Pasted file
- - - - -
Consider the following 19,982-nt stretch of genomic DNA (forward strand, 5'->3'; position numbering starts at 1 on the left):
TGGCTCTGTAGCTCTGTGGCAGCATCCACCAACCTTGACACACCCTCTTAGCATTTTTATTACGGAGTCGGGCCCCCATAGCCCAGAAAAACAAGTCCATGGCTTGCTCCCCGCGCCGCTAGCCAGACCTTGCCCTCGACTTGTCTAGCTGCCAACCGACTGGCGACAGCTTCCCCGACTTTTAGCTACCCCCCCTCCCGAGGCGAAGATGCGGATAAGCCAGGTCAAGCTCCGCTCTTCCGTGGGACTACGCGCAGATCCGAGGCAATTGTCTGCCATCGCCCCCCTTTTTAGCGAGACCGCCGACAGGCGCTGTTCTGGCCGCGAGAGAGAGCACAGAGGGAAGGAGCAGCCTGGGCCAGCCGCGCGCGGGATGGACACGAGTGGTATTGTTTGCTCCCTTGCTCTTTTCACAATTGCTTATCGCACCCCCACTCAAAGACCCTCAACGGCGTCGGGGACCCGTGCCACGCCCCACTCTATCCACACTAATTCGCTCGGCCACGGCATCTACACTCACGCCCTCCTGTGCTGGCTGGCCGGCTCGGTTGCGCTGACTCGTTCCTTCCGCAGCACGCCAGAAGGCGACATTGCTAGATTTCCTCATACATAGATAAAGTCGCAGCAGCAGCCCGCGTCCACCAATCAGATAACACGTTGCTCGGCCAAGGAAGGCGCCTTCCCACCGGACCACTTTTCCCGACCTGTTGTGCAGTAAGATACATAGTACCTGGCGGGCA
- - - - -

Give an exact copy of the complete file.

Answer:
Consider the following 19,982-nt stretch of genomic DNA (forward strand, 5'->3'; position numbering starts at 1 on the left):
TGGCTCTGTAGCTCTGTGGCAGCATCCACCAACCTTGACACACCCTCTTAGCATTTTTATTACGGAGTCGGGCCCCCATAGCCCAGAAAAACAAGTCCATGGCTTGCTCCCCGCGCCGCTAGCCAGACCTTGCCCTCGACTTGTCTAGCTGCCAACCGACTGGCGACAGCTTCCCCGACTTTTAGCTACCCCCCCTCCCGAGGCGAAGATGCGGATAAGCCAGGTCAAGCTCCGCTCTTCCGTGGGACTACGCGCAGATCCGAGGCAATTGTCTGCCATCGCCCCCCTTTTTAGCGAGACCGCCGACAGGCGCTGTTCTGGCCGCGAGAGAGAGCACAGAGGGAAGGAGCAGCCTGGGCCAGCCGCGCGCGGGATGGACACGAGTGGTATTGTTTGCTCCCTTGCTCTTTTCACAATTGCTTATCGCACCCCCACTCAAAGACCCTCAACGGCGTCGGGGACCCGTGCCACGCCCCACTCTATCCACACTAATTCGCTCGGCCACGGCATCTACACTCACGCCCTCCTGTGCTGGCTGGCCGGCTCGGTTGCGCTGACTCGTTCCTTCCGCAGCACGCCAGAAGGCGACATTGCTAGATTTCCTCATACATAGATAAAGTCGCAGCAGCAGCCCGCGTCCACCAATCAGATAACACGTTGCTCGGCCAAGGAAGGCGCCTTCCCACCGGACCACTTTTCCCGACCTGTTGTGCAGTAAGATACATAGTACCTGGCGGGCA